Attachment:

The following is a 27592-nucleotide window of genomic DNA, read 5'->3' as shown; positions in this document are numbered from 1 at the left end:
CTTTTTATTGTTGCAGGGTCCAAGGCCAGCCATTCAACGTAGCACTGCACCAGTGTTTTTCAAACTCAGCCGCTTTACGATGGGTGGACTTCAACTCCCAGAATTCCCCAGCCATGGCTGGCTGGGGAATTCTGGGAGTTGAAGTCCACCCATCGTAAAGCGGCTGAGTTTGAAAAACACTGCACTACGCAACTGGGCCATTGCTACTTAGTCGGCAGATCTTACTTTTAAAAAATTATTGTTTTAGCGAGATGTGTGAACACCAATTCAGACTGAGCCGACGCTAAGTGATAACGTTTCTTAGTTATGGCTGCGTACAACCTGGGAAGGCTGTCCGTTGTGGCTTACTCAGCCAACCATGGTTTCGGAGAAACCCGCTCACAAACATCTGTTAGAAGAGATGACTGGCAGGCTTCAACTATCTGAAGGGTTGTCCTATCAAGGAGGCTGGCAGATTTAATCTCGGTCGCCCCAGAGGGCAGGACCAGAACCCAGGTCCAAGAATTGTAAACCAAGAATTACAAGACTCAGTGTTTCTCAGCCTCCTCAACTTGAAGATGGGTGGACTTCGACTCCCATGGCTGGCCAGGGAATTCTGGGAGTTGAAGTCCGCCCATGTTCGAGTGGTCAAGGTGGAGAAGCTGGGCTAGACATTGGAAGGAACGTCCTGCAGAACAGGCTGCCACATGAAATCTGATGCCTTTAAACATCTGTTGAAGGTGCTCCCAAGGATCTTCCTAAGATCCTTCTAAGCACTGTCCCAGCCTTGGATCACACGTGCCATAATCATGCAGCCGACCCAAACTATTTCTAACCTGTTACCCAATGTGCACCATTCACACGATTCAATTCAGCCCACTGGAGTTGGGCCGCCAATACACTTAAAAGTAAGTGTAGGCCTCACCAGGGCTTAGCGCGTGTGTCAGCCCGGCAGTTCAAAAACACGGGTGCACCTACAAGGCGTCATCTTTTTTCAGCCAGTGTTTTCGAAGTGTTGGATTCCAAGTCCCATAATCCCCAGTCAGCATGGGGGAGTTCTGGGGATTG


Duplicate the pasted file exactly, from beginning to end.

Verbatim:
The following is a 27592-nucleotide window of genomic DNA, read 5'->3' as shown; positions in this document are numbered from 1 at the left end:
CTTTTTATTGTTGCAGGGTCCAAGGCCAGCCATTCAACGTAGCACTGCACCAGTGTTTTTCAAACTCAGCCGCTTTACGATGGGTGGACTTCAACTCCCAGAATTCCCCAGCCATGGCTGGCTGGGGAATTCTGGGAGTTGAAGTCCACCCATCGTAAAGCGGCTGAGTTTGAAAAACACTGCACTACGCAACTGGGCCATTGCTACTTAGTCGGCAGATCTTACTTTTAAAAAATTATTGTTTTAGCGAGATGTGTGAACACCAATTCAGACTGAGCCGACGCTAAGTGATAACGTTTCTTAGTTATGGCTGCGTACAACCTGGGAAGGCTGTCCGTTGTGGCTTACTCAGCCAACCATGGTTTCGGAGAAACCCGCTCACAAACATCTGTTAGAAGAGATGACTGGCAGGCTTCAACTATCTGAAGGGTTGTCCTATCAAGGAGGCTGGCAGATTTAATCTCGGTCGCCCCAGAGGGCAGGACCAGAACCCAGGTCCAAGAATTGTAAACCAAGAATTACAAGACTCAGTGTTTCTCAGCCTCCTCAACTTGAAGATGGGTGGACTTCGACTCCCATGGCTGGCCAGGGAATTCTGGGAGTTGAAGTCCGCCCATGTTCGAGTGGTCAAGGTGGAGAAGCTGGGCTAGACATTGGAAGGAACGTCCTGCAGAACAGGCTGCCACATGAAATCTGATGCCTTTAAACATCTGTTGAAGGTGCTCCCAAGGATCTTCCTAAGATCCTTCTAAGCACTGTCCCAGCCTTGGATCACACGTGCCATAATCATGCAGCCGACCCAAACTATTTCTAACCTGTTACCCAATGTGCACCATTCACACGATTCAATTCAGCCCACTGGAGTTGGGCCGCCAATACACTTAAAAGTAAGTGTAGGCCTCACCAGGGCTTAGCGCGTGTGTCAGCCCGGCAGTTCAAAAACACGGGTGCACCTACAAGGCGTCATCTTTTTTCAGCCAGTGTTTTCGAAGTGTTGGATTCCAAGTCCCATAATCCCCAGTCAGCATGGGGGAGTTCTGGGGATTG